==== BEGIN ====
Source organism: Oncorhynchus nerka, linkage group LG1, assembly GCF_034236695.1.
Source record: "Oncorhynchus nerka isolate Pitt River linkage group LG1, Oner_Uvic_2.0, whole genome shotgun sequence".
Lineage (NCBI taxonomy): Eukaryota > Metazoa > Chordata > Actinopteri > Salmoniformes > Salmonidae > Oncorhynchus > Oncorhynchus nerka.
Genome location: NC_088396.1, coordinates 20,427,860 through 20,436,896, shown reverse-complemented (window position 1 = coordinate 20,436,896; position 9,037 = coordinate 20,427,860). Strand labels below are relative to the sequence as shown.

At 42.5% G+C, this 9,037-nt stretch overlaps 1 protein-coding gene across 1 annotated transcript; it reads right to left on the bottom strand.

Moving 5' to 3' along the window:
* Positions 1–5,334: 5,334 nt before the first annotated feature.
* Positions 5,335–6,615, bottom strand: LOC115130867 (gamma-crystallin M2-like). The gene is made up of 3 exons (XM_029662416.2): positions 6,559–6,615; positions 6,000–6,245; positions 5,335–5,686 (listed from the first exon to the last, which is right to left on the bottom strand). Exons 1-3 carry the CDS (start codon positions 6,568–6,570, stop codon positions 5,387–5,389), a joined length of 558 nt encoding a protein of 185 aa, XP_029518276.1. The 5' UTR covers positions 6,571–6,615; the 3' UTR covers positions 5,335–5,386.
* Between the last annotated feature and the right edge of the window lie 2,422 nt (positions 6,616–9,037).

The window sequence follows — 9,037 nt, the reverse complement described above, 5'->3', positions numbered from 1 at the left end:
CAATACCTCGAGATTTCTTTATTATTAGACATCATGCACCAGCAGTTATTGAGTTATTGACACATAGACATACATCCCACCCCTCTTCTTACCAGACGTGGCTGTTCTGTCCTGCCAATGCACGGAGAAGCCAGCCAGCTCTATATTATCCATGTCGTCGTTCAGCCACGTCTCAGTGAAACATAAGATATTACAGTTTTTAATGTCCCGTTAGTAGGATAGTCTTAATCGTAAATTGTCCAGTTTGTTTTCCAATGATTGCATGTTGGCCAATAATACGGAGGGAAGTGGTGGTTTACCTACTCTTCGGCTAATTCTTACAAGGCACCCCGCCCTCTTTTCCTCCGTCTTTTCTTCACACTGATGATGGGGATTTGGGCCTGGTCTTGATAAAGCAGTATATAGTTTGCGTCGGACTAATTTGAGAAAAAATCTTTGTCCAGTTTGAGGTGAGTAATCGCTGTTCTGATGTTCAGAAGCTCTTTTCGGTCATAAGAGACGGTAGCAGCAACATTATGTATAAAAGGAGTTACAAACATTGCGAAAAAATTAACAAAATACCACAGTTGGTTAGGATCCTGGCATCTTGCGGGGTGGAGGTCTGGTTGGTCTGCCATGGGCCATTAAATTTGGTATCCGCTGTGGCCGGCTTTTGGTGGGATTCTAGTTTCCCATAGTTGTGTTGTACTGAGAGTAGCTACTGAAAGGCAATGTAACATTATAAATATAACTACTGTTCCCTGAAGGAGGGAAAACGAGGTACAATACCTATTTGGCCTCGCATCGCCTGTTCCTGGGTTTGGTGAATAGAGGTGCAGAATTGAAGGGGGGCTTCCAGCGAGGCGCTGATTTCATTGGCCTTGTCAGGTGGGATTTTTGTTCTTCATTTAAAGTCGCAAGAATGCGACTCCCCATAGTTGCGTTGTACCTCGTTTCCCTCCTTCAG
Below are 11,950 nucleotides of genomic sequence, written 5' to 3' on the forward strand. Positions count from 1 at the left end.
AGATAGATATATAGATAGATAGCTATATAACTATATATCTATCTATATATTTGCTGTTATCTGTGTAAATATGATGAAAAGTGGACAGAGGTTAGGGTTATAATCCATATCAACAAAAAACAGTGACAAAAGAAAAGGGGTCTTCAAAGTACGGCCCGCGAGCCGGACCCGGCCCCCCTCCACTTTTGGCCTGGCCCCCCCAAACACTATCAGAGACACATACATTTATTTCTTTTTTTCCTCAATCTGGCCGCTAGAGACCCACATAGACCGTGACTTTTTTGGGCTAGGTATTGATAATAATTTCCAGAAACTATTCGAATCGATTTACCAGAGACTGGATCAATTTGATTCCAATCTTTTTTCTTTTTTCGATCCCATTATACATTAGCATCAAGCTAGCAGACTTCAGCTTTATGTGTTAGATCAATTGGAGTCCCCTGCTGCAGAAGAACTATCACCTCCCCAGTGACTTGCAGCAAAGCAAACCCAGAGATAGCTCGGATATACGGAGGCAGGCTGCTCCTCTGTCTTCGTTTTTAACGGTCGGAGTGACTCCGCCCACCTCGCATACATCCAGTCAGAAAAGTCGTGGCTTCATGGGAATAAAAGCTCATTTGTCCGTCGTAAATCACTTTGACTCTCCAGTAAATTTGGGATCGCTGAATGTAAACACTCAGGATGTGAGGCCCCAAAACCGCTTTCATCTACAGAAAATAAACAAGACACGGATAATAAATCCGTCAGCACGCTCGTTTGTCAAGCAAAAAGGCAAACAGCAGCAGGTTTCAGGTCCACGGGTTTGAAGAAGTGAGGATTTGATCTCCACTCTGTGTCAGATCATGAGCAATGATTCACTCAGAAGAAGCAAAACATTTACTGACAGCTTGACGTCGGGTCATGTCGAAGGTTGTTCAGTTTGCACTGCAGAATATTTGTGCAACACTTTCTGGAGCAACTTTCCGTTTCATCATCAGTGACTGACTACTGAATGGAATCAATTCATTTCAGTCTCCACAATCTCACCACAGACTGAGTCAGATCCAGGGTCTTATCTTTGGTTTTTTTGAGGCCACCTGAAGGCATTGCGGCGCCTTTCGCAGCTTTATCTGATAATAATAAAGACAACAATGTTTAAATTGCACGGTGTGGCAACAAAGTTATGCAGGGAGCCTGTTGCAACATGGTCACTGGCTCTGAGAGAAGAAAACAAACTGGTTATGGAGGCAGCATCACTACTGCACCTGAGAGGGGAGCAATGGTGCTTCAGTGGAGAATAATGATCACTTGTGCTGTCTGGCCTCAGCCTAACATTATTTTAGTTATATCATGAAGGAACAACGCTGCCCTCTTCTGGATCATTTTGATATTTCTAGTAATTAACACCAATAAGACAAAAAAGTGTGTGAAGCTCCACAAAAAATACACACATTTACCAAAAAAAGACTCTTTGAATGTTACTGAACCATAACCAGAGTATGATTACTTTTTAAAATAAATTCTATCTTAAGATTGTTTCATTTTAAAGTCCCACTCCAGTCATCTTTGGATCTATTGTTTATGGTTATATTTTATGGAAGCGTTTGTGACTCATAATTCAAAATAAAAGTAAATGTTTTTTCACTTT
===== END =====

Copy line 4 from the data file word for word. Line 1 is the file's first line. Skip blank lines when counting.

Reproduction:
Genome location: NC_088396.1, coordinates 20,427,860 through 20,436,896, shown reverse-complemented (window position 1 = coordinate 20,436,896; position 9,037 = coordinate 20,427,860). Strand labels below are relative to the sequence as shown.